Monday, November 18, 2013

On being Haitian and "staying" with rape survivors

One of the questions that has come up several times in book clubs or classroom settings around Fault Line is my choice to make Ben half-Haitian. Even though I've heard this question a bunch, I'm still startled by it. My lens is occasionally so narrow that I forget that not everyone interacts with Haitians on a daily basis like I do.

Usually, my immediate reaction is, "Yes, he's Haitian, why else would he stay?" Which doesn't really answer the question, but it's where I go first. (Note, fwiw: there's also a part of me that thinks Ben being half-Haitian informed his decision not to tell anyone & keep the matter private).

I'm married to a Haitian man. Most of what I know about Haitians comes from my relationship with Julio and his family. He and I have been together for over 15 years (married a few less than that). A few days ago I was talking to my brother- and sister-in-law about the book, and this question of Ben staying came up again. Not from them, obviously, but in me talking about how Ben's cultural background was an important part of his decision-making. That this fierce Haitian loyalty that I've experienced for half my life spilled over into my fiction.

And part of our conversation included a discussion about whether boys would stay, and how much their own backgrounds would inform that decision. For my own part, I didn't tell my story to Julio right away when I met him. It carries so much weight and it's hard for survivors to lay all that bare before they even know if someone is a keeper. But a few months in I told him, and why that was so easy was because I knew that would never be a deal breaker for him.

To the point that I forget it IS a deal breaker for a lot of guys. Especially younger guys. And I wonder if part of that is because they don't know how to talk about it. They feel paralyzed to change something that already happened and so they pull away. Or maybe it's more. Maybe they don't want the drama. Maybe they don't want to have to deal with the work required to be involved with a survivor. Not that it's work, but I do think there's a part of survivors that are always survivors and that partners need to be prepared for that.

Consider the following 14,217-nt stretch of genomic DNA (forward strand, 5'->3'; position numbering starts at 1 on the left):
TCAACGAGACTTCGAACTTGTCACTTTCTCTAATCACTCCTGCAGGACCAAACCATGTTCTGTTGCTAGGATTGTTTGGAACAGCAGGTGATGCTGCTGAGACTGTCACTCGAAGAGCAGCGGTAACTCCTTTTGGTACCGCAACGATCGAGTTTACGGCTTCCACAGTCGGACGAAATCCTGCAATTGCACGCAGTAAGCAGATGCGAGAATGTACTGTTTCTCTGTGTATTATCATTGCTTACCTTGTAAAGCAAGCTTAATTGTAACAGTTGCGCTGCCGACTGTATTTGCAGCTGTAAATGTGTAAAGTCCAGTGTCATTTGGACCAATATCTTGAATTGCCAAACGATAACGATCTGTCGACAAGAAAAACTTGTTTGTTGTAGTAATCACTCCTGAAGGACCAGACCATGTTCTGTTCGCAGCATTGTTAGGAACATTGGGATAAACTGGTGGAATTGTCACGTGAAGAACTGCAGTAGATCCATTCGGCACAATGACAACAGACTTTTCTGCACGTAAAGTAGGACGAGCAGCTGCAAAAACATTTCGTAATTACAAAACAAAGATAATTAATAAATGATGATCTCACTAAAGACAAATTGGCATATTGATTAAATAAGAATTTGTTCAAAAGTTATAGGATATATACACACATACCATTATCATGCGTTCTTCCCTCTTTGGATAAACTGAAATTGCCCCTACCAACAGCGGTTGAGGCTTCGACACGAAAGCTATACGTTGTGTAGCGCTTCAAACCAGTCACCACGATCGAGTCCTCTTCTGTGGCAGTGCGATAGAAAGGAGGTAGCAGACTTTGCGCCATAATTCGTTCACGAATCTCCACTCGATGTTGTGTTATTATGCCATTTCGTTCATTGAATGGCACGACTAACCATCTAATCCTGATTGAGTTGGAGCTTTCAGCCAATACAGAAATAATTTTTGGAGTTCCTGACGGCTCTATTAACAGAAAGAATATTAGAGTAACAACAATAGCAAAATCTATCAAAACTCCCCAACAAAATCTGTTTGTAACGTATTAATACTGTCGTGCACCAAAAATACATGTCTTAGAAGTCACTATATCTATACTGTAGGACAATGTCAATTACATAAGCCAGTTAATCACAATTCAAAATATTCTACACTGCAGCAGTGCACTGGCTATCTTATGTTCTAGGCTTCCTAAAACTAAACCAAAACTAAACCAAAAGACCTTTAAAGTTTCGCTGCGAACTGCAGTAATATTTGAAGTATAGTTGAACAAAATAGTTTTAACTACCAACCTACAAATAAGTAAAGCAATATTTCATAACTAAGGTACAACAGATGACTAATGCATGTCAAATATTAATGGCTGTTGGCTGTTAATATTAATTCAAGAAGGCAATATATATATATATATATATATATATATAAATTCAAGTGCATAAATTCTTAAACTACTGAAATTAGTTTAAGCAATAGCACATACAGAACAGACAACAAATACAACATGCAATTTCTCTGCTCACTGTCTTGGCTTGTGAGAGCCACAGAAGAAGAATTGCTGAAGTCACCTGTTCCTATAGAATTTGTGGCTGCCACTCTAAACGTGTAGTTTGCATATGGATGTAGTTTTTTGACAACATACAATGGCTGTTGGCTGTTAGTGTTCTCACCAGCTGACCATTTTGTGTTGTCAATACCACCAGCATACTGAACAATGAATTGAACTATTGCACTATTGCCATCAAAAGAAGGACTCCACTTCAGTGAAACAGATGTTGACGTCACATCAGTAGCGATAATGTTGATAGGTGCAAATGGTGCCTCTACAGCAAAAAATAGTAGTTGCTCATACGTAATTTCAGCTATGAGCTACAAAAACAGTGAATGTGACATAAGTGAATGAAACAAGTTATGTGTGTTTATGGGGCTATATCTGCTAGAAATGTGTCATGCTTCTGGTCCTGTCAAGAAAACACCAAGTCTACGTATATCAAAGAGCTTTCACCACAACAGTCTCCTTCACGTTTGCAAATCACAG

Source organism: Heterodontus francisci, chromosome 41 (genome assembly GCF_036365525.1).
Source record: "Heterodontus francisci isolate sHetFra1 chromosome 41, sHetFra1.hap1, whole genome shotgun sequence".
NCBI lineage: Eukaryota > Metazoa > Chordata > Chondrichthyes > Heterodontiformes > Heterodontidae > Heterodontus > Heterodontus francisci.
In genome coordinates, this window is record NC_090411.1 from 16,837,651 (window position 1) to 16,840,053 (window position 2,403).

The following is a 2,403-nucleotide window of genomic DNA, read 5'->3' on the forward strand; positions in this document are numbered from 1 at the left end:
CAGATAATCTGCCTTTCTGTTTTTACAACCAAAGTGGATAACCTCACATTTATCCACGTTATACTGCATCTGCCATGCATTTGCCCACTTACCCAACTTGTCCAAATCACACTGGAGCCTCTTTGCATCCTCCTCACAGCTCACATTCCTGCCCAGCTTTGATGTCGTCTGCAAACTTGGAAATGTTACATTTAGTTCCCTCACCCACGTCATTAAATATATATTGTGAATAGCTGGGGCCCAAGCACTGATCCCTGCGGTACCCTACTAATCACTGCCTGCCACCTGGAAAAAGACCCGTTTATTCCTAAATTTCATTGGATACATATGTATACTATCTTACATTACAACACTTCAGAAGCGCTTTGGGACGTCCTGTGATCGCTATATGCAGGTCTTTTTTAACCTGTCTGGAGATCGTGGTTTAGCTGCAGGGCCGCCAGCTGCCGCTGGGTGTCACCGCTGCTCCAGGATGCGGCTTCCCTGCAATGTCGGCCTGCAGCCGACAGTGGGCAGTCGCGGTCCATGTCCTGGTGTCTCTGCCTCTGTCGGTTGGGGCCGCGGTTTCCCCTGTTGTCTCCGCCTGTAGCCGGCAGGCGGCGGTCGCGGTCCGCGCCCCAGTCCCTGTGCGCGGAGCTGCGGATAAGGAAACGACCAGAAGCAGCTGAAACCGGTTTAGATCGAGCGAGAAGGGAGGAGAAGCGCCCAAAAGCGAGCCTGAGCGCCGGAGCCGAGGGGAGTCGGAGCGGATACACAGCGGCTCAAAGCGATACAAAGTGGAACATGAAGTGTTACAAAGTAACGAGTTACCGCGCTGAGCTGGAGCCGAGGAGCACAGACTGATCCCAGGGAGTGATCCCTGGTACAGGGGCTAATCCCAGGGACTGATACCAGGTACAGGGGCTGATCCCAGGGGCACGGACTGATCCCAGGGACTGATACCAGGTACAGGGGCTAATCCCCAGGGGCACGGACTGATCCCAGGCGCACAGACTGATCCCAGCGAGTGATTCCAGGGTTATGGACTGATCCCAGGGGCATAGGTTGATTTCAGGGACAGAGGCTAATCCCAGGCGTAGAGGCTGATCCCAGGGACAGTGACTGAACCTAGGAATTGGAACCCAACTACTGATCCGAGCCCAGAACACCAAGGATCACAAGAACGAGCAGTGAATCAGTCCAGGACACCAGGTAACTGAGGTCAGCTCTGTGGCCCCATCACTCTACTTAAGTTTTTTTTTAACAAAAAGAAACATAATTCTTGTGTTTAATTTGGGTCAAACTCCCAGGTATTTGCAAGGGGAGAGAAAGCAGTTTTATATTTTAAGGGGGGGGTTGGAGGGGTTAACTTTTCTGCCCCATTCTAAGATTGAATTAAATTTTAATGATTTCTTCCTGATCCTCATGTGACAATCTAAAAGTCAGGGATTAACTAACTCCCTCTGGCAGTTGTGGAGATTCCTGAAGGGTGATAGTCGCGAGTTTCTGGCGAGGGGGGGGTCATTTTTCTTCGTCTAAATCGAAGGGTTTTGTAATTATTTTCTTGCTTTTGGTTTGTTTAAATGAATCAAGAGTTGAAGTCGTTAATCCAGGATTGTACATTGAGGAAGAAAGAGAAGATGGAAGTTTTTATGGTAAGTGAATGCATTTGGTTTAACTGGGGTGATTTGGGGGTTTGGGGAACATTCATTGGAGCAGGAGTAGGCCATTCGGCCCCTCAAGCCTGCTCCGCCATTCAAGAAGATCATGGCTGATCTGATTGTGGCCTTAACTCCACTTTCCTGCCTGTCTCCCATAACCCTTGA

But open communication about the issue can go really far in solving this. And the reality is that every time you get in the boat with someone else, you're inheriting their stuff. You're inheriting crazy uncles and dysfunctional family dinners and present-opening on Christmas Day instead of Christmas Eve and movie-talkers and everything else that comes with merging a life with someone. We all have stuff, and it only is insurmountable if we decide it is.

So yes, I will take Haitian loyalty any day of the week, but I don't think it's the only impetus to stay in a relationship with a survivor.

Maybe if there was less of a stigma against being a survivor, and more honest conversation about it, then it would be easier to stay. Maybe it would be less about loyalty and more about compassion and understanding. Maybe it would be easier to get the right help. Maybe the question for the Bens of the world one day won't be "why would he stay?" but "why wouldn't he?"

1 comment:

Unknown said...

Communication is the key. It may be hard for some, but with the right approach, the victims would eventually open up and start to learn more on how to deal with the emotions that they have been hiding deep inside. But one must understand that it takes trust before they start opening up to anyone. This is where becoming open-minded and sensitive to how they feel become imperative.

Vesta Duvall @ The Zalkin Law Firm, P.C.